Transit Center Disease

SEPTA Regional tRail System

Bad planning is the hallmark of the Delaware Valley Regional Planning Commission (DVRPC), who is the broker of your tax dollars for funding transportation projects in the Philadelphia region. Since they shut down public access to discussing and influencing the dispensation of these funds (after all, why shouldn't taxpayers influence how their money is spent over elitist planners at DVRPC), the agency has hijacked SEPTA's rail system and has pushed the conversion of SEPTA's abandoned railroads into hiking trails for suburbanites.

The insanity of this strategy has effectively taken a high grade piece of transportation infrastructure and converted it to low grade use. Presidential candidate Donald J. Trump supports use of public funds to move the economy. You can bet the bank that concepts such as DVRPC's "Circuit" will short-circuit once Mr. Trump is elected president. PA-TEC will lobby the Trump Administration to suspend funding for all rails-to-trails projects and heavy investment in commuter rail expansion projects throughout Pennsylvania. Our state was once linked by rail from Philadelphia to Pittsburgh and everywhere in between. Small cities such as Scranton, Hershey, Gettysburg, York and Reading all had robust passenger rail service, until the Federal Government killed the industry with the interstate highway system. It's time to get back on Track. On November 8, let's make America great again!
PA-TEC is the most aggressive advocate for reform and passenger rail service expansion in the Commonwealth of Pennsylvania

Move People - Move the Economy

SEPTA Key not for me

SEPTA Key website

Since 2014, SEPTA has been aggressively pushing to modernize its archaic fare system for all of their operating modes. SEPTA promised a state of the art system that would make riding SEPTA easier through a seamless fare collection system. Use of "Key" began on June 13, 2016 with early adopters, and later to the general public. On May 1, 2018, SEPTA curtailed the sale of the venerable token at most sales outlets and removed all token machines from terminals and subway stations.

In the two years since Key went into use, and four years and $300 million dollars later, the system appears to be riddled with many problems, questions and has not met the original expectations when the project was first announced. Some of these shortfalls include:

  • Continued use of transpasses and transfers (zero cost savings)
  • Unreliable on bus fareboxes (Key card readers sometimes are out of service, don't' recognize cards) = free ride/revenue loss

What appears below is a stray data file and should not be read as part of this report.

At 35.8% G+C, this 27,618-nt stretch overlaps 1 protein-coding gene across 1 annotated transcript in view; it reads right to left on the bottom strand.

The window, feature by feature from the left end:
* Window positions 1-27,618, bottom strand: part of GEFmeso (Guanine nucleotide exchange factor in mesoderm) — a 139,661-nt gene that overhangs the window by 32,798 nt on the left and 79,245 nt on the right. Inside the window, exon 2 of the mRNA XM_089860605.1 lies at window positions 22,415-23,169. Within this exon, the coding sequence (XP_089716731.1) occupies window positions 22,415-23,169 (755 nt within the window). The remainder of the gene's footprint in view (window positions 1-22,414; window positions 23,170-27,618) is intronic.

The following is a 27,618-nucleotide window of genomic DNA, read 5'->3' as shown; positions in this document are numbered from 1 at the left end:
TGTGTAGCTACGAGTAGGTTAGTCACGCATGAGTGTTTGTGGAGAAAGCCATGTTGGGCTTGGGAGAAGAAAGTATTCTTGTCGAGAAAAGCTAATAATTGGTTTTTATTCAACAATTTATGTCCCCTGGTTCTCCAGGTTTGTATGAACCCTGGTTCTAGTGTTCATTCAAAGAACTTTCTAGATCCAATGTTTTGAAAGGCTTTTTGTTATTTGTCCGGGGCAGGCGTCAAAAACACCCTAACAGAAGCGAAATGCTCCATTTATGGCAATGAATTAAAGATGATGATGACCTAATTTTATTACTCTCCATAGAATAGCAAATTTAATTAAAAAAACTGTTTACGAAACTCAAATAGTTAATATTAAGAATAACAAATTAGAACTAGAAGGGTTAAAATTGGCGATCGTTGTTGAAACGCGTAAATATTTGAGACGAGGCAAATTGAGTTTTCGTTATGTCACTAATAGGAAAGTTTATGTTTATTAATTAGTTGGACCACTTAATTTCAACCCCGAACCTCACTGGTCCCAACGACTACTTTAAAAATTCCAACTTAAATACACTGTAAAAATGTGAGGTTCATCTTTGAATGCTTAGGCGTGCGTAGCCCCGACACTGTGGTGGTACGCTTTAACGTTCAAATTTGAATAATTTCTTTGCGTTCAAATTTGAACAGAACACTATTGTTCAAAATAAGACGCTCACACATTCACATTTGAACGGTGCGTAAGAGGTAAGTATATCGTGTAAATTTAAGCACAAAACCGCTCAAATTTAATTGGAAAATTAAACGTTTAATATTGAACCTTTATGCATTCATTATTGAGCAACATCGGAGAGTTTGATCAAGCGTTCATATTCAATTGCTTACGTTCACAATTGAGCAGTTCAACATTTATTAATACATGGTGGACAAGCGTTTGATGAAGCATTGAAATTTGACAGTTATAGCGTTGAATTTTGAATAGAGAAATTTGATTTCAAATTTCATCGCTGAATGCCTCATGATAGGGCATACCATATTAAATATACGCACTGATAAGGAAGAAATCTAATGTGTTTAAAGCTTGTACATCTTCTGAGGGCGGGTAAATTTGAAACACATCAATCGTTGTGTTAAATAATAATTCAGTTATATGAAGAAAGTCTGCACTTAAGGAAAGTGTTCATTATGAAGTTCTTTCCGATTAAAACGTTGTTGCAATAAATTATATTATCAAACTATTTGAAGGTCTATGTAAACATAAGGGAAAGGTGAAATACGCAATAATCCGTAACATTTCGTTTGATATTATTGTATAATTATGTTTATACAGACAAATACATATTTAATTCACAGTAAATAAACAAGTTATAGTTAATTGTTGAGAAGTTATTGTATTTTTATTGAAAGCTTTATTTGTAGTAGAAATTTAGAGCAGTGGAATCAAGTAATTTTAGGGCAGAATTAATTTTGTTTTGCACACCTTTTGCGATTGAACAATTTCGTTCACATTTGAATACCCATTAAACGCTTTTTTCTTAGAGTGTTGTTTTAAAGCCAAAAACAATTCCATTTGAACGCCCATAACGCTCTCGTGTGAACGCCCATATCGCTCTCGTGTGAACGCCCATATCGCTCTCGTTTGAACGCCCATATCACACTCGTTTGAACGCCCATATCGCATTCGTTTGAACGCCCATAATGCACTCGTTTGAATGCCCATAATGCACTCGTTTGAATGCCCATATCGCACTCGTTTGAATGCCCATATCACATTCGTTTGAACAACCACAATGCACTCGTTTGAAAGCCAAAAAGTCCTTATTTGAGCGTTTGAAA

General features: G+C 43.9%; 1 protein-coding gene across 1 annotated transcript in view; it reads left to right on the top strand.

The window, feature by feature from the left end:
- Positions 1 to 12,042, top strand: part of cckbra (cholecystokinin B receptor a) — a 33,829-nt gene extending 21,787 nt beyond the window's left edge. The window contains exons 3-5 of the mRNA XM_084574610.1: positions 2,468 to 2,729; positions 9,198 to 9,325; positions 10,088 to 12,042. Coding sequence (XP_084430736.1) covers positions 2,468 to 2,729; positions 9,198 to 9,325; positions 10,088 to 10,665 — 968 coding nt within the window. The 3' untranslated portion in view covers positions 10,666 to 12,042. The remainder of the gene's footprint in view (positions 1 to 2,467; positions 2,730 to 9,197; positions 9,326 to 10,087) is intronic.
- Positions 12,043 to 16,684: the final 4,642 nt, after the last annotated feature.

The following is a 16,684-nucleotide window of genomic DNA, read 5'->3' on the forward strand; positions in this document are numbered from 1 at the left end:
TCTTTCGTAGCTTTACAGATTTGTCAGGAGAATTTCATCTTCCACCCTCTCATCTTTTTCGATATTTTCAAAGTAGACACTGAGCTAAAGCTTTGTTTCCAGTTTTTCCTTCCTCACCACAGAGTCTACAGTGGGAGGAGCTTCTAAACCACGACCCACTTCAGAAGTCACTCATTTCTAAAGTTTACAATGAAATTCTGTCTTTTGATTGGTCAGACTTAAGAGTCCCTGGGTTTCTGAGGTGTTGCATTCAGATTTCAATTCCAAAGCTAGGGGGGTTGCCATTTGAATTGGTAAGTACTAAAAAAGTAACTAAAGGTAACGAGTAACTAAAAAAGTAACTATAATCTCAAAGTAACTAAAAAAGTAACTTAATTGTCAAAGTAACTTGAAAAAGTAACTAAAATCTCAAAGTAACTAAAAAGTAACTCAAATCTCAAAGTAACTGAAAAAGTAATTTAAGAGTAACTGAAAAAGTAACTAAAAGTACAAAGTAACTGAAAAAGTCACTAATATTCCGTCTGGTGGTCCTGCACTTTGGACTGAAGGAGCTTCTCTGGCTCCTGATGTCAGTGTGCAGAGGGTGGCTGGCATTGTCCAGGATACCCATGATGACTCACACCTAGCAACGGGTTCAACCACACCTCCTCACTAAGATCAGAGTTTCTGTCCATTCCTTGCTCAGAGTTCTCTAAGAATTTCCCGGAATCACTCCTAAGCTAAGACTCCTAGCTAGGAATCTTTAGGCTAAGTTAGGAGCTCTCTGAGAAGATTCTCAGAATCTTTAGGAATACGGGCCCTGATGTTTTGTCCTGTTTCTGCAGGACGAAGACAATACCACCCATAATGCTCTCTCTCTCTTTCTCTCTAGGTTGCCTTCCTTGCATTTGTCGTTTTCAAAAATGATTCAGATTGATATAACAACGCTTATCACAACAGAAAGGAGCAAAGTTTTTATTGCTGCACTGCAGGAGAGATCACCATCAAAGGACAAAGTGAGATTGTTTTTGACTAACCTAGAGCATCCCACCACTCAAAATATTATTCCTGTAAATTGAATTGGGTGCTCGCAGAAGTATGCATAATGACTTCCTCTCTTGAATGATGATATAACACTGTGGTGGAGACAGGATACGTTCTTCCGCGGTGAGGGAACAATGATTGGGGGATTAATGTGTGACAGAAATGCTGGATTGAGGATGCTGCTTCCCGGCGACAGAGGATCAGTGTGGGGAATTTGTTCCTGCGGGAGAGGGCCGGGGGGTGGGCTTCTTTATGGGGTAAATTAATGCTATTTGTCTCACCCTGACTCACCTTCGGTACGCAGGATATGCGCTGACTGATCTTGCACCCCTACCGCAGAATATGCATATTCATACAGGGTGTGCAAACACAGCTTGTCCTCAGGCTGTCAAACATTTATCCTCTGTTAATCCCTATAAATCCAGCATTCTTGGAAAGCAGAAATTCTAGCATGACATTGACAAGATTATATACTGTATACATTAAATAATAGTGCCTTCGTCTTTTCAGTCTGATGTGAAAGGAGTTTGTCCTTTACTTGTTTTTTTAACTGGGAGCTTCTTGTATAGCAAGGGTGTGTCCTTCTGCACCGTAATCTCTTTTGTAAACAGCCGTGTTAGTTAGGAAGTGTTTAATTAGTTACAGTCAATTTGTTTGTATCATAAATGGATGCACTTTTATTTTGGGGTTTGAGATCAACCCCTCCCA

• Provides the rider with no low balance notification
  • User interface on kiosks remain confusing
  • Kiosks will not be available at most regional rail stations, meaning continued cash collection onboard trains
  • Key card not accepted on PATCO
  • Decreased convenience for casual riders: Each rider must have their own card (as of this writing), and the time taken to purchase cards at kiosks far exceeds the ease of purchasing tokens.
  • While the Key project is not yet complete -- including its cost -- the money spent thus far would have paid for restoration of a portion of an existing rail corridor on the SEPTA system. New riders, new voters using SEPTA, and new revenue. SEPTA's priorities remain on untested gadgets.


    Montco to taxpayers - Have Fun!

    This was once a railroad - Monto politicians digging their own grave

    During the winter of 2014, the SEPTA board of directors quietly signed over the out-of-service Fox Chase-Newtown corridor to Montgomery County. "Their portion" of the railroad has since had the rails and ties removed in the spring of 2014 as part of the extension of the "Pennypack Trail" from the Philadelphia county line to Byberry Road. The dream of Feodor Pitcairn of killing the railroad since the 1960's has finally become reality.

    While SEPTA retains legal ownership of the land, this effectively kills off any future consideration of restoring rail service to Bucks County where existing SEPTA regional rail stations are at capacity, roadways congested, and no other means of expanding effective mass transportation possible.

    As previously documented by PA-TEC, SEPTA has refused to assert ownership of the trailway with the placement of signs acknowledging the corridor as railbanked. It is certain that any future aspirations for reactivation will be vehemently opposed by trail users, NIMBYs and BANANAs (build absolutely nothing anywhere near anything).

    The Newtown corridor is another missed opportunity, a direct violation of SEPTA's enabling legislation, in part caused by inaction on the part of Bucks County who had the opportunity to restore RDC service in 1983, the corrupt politicians in Montgomery County, the wealthy Bryn Athyn clans, and SEPTA's own corrupt board of directors who have poorly planned investment in the region's rail system. It should also be mentioned the lack of real public support has contributed to the Newtown line's fate. Have fun.